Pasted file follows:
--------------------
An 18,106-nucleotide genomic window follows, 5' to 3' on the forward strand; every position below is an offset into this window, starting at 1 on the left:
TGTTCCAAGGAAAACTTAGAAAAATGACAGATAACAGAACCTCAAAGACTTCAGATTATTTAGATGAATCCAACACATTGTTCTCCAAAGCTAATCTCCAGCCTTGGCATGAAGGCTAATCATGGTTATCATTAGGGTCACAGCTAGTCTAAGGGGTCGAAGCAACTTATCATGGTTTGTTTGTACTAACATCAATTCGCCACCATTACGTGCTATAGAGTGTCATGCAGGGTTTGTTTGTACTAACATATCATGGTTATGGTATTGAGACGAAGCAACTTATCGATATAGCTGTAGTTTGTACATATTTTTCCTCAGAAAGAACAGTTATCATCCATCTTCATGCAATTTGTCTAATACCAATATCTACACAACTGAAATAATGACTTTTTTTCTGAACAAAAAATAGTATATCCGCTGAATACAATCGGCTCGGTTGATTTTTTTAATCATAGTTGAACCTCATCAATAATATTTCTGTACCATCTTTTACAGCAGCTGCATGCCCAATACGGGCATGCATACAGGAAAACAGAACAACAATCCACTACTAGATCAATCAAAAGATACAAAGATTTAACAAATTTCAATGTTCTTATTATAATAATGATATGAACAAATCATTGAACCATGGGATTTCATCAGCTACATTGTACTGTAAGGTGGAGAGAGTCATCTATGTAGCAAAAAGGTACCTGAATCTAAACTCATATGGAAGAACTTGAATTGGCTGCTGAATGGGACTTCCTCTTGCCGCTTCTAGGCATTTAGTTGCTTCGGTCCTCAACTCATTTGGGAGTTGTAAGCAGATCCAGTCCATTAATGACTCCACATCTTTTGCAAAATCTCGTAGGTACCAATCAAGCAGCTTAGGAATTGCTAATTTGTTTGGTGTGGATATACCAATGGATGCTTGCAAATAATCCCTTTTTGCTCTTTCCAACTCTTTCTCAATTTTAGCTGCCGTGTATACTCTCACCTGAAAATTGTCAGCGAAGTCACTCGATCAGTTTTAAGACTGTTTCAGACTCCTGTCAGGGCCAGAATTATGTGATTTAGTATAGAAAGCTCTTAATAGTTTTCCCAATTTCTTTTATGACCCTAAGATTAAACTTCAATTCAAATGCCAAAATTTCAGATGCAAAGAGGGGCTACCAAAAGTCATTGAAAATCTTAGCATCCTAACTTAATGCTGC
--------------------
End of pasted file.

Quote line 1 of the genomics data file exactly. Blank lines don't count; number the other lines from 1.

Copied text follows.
An 18,106-nucleotide genomic window follows, 5' to 3' on the forward strand; every position below is an offset into this window, starting at 1 on the left: